Society is creating a greedy culture

Alyssa Duff ’19, Website Editor/ Social Media Manager

Over time the amount of responsibility for kids and teenagers has decreased, which has led to a greedy and unwilling to work society. Therefore, throughout the years, the amount of holiday spending has increased substantially. According to the American Research Group the average amount spent during the holidays in 1985 was $289 compared to the $983 averagely spent today.

“The average last year was above $800 for a household income of $50,000,” financial expert Dave Ramsey said in his podcast The Dave Ramsey Show. This means that more than 1.6 percent of the annual income of a household is spent on one single day. Ramsey believes that the current average is an appropriate amount to spend on the holidays. This is arguably the mindset of majority of Americans today; however, it has led to a greedy culture that expects to always get what they want.

More times than not, children are given everything they want, and when they aren’t, the tantrums begin and continue until they get their way. To walk inside of a children’s store and find a kid crying and screaming at the top of his or her lungs is a common sight. Junior Juliette Gassner said, “The kids I babysit, their dad will bring in packages, and one of them will ask if it is for him.” She added, “If it isn’t, he will scream and run up to his room. In result, their dad will go out and buy him a toy to give to him the next day.” She later went on to explain that he expects all packages to be his, and they are not then his dad is teaching him that in return he will get a toy. Except the idea of getting everything ever wanted does not stop after the child years have passed.

Junior Jacob London said, “I typically end up getting most of what I ask for, and if I’m being honest I usually don’t fully appreciate what it took for my parents to get those things.”

According to the website Slate, only 25 percent of teens have a summer job as of last summer compared to the 45 percent to 60 percent of teenagers that had a summer job from 1950 through 1990. “Indeed, over the past decade, summer employment among people ages 16 to 19 has plummeted to the lowest level since the government started keeping tabs after World War II,” said Annie Lowrey for Slate Magazine.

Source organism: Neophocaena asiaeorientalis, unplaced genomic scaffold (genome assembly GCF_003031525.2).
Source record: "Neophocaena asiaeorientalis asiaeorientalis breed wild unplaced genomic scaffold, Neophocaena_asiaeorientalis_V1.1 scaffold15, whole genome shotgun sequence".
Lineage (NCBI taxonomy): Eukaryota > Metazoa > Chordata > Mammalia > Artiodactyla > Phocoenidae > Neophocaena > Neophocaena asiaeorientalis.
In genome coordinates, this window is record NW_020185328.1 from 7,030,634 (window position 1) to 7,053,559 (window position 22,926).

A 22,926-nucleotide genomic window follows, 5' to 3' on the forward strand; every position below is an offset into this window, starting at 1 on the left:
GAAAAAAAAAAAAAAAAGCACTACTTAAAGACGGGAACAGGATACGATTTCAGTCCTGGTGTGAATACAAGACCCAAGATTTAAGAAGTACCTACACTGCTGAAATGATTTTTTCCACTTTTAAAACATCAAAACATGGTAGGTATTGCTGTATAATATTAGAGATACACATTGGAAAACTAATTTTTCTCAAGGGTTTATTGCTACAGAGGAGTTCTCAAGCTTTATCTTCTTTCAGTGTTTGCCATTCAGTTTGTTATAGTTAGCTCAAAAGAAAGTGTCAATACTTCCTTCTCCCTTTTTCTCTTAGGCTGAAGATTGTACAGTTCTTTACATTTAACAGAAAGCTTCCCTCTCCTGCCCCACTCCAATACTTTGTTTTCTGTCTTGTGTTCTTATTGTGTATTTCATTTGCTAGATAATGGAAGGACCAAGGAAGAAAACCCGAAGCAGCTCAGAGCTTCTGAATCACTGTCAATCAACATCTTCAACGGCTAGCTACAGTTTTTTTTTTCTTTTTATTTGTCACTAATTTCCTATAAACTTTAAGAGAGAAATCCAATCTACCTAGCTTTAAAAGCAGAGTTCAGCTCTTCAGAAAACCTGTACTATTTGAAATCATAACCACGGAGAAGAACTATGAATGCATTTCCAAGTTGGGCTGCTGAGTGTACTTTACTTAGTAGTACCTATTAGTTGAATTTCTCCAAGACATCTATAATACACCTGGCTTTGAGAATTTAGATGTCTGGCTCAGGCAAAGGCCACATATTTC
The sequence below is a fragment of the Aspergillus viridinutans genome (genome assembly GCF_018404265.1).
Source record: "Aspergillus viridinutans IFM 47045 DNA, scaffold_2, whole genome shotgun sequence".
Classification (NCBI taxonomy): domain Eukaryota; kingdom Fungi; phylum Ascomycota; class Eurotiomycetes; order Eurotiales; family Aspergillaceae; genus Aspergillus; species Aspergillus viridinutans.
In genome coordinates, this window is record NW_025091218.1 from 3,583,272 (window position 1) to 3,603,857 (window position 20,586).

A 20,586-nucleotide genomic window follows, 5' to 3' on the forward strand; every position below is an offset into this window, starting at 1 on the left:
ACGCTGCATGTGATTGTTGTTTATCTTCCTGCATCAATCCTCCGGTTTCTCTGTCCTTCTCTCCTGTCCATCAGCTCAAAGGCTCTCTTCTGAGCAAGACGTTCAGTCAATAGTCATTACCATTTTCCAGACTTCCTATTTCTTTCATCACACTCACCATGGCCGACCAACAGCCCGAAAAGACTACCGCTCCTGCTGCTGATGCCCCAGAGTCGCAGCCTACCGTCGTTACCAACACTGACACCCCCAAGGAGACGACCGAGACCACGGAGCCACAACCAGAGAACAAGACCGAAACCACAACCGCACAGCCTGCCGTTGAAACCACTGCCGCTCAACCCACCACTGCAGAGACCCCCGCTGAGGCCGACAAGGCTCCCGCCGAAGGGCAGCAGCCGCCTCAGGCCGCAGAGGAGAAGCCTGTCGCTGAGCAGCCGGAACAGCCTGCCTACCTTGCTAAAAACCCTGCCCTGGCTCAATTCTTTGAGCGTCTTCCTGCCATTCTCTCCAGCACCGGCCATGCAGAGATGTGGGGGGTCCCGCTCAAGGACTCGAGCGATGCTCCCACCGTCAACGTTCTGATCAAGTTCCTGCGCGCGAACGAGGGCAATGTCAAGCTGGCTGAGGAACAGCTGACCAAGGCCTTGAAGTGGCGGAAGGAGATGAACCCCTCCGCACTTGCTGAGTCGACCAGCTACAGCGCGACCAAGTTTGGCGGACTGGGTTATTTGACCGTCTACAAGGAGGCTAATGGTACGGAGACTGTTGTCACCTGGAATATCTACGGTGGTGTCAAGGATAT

Even though there is a decrease in the amount of teenagers who are getting jobs, there are still adolescents that are expected to get a job. “I got a job because I thought it would be nice to have the extra cash. As I get older, my parents expect me to become more independent and provide for myself,” junior Katelyn Barton said. While there is nothing wrong with giving little kids gifts, when they get older there is a need to push them to get a job. Unfortunately, this is not as common as it once was.

In decades prior, teenagers had to work for the money they would use for activities with friends. Now, however, teenagers are more likely to be able to borrow money from parents, leading them to have less of a need for a job. If adolescents go their whole life without having to work for what they want to do, they will have no idea how to function in the real world, when they are no longer under their parents’ wings. Society pushes parents to adopt a parenting style that leads to raising kids by giving them everything they ever wanted. This societal issue fails to teach self-discipline, responsibility, and the idea that you have to work for what you have.

If society continues to give adolescents everything they ever desired, the core value that you have to work for what you want will no longer be installed into future generations. So next time you receive a gift, just remember not everything comes without work.

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